Skip to main content
SLU publication database (SLUpub)
Research article - Peer-reviewed, 2023

Oil sands restoration with warm-adapted trees improves outcomes under moderate but not severe warming scenarios

Nenzen, Hedvig; Boulanger, Yan; Campbell, Elizabeth; Price, David; Mallon, Chris; Petty, Aaron; Stralberg, Diana

Abstract

Successful restoration of human-disturbed landscapes and ecosystems will be increasingly compromised by the impacts of climate warming. Assisted migration and climate-informed restoration, in which populations and species adapted to future climates are selected for restoration planting, have emerged as management tools to mitigate climate change effects. However, it is unclear whether climate-informed restoration could offset the negative effects of climate change and enable successful restoration. We used a forest landscape model to evaluate the potential for reclamation activities to restore western Canadian boreal forest landscapes severely degraded by oil sands mining. We parametrized tree populations adapted to growing in warmer climates and then simulated the planting of local or southern tree populations under different climate change, mining, and wildfire disturbance scenarios. We found that planting trees better adapted to a warmer climate mitigated climate-change and wildfire-caused decreases in biomass across the landscape, but only under moderate climate change scenarios. The compensatory effect of planting populations adapted to warmer southern climates disappeared under a more severe climate change scenario. The advantage of planting southern populations also disappeared under wildfire scenarios, generally doubling the biomass loss compared with scenarios without wildfire. With wildfire and strong climate change effects, forest cover disappeared from much of the landscape, regardless of the planting scenario, causing it to change markedly from present-day continuous boreal forest cover. We argue that such conditions would have large ecological and economic consequences. Scenario modeling with forest landscape models could be used as a tool to identify the long-term success of restoration actions and to understand possible consequences of climate-informed restoration.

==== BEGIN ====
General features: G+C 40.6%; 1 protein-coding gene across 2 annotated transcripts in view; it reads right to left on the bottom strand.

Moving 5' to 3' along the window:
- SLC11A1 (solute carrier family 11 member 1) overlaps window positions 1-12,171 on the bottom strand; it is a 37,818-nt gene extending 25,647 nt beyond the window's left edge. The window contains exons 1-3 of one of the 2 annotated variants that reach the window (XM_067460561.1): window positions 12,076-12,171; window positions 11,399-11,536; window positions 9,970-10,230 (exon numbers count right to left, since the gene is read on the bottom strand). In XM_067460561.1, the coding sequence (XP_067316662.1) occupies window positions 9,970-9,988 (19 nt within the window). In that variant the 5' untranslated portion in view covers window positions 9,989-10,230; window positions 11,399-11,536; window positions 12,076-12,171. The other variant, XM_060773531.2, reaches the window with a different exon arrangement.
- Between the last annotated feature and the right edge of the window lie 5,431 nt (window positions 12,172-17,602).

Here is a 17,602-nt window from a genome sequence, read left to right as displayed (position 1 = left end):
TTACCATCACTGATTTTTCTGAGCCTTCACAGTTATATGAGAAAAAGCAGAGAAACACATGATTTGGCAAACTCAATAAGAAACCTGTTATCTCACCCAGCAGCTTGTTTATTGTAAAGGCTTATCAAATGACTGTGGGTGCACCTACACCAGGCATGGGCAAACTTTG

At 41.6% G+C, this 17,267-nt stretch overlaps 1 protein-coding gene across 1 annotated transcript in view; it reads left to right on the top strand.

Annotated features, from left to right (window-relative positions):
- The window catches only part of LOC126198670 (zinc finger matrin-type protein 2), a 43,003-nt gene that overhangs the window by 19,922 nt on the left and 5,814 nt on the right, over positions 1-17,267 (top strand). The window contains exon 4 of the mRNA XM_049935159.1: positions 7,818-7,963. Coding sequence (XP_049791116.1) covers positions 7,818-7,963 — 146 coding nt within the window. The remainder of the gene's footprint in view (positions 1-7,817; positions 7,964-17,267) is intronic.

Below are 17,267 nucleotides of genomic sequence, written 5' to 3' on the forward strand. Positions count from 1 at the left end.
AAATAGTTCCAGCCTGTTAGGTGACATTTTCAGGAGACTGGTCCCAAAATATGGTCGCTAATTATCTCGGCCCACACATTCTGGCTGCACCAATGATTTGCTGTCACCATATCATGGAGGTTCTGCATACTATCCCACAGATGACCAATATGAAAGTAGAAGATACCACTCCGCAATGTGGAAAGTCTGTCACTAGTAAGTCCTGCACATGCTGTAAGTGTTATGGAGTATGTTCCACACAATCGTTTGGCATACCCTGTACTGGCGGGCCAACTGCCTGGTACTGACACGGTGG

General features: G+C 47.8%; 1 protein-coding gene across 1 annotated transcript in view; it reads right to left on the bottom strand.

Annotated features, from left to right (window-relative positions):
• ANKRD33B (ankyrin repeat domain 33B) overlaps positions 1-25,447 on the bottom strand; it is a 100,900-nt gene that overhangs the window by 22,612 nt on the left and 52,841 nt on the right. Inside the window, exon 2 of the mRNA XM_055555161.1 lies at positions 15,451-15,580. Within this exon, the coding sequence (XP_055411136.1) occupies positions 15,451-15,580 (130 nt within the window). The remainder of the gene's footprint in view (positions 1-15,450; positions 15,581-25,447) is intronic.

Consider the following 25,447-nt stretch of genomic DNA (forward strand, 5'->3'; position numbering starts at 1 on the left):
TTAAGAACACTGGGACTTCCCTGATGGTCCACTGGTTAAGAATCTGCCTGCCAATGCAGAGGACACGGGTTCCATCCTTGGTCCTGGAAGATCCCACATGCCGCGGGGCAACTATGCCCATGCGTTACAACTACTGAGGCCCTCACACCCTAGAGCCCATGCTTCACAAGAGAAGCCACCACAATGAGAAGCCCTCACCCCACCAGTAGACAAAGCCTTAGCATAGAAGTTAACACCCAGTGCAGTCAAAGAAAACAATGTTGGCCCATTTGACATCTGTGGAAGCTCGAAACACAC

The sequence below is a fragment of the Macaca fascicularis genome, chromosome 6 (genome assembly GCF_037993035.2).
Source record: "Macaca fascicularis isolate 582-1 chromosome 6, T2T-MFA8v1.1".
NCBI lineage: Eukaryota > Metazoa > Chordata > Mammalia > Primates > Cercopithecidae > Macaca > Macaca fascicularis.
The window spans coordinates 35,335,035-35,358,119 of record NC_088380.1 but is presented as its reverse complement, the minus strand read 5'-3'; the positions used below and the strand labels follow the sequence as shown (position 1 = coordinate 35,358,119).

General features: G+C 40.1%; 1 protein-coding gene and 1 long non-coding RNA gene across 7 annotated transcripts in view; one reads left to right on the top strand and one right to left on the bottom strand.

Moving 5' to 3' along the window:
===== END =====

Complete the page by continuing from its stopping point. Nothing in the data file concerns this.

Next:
Keywords

assisted migration; climate change; land-use change; oil sands mining; reclamation; restoration; simulation

Published in

Ecosphere
2023, Volume: 14, number: 12, article number: e4721
Publisher: WILEY

    UKÄ Subject classification

    Climate Research
    Ecology
    Forest Science

    Publication identifier

    DOI: https://doi.org/10.1002/ecs2.4721

    Permanent link to this page (URI)

    https://res.slu.se/id/publ/127746